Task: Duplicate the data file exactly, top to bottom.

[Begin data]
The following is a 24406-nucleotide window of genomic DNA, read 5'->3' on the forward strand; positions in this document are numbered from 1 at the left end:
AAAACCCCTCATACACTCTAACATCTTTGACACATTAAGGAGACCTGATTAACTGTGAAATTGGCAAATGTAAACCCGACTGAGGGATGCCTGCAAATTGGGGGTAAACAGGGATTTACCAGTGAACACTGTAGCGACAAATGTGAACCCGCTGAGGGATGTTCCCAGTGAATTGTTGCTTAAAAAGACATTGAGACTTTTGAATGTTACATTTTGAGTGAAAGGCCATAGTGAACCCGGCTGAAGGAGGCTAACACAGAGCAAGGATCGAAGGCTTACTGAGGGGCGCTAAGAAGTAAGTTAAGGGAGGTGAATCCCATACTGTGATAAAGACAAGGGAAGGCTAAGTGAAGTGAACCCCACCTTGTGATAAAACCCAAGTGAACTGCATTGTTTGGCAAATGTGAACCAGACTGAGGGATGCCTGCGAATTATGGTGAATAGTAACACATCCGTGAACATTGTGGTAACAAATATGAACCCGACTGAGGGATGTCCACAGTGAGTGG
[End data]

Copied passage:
The following is a 24406-nucleotide window of genomic DNA, read 5'->3' on the forward strand; positions in this document are numbered from 1 at the left end:
AAAACCCCTCATACACTCTAACATCTTTGACACATTAAGGAGACCTGATTAACTGTGAAATTGGCAAATGTAAACCCGACTGAGGGATGCCTGCAAATTGGGGGTAAACAGGGATTTACCAGTGAACACTGTAGCGACAAATGTGAACCCGCTGAGGGATGTTCCCAGTGAATTGTTGCTTAAAAAGACATTGAGACTTTTGAATGTTACATTTTGAGTGAAAGGCCATAGTGAACCCGGCTGAAGGAGGCTAACACAGAGCAAGGATCGAAGGCTTACTGAGGGGCGCTAAGAAGTAAGTTAAGGGAGGTGAATCCCATACTGTGATAAAGACAAGGGAAGGCTAAGTGAAGTGAACCCCACCTTGTGATAAAACCCAAGTGAACTGCATTGTTTGGCAAATGTGAACCAGACTGAGGGATGCCTGCGAATTATGGTGAATAGTAACACATCCGTGAACATTGTGGTAACAAATATGAACCCGACTGAGGGATGTCCACAGTGAGTGG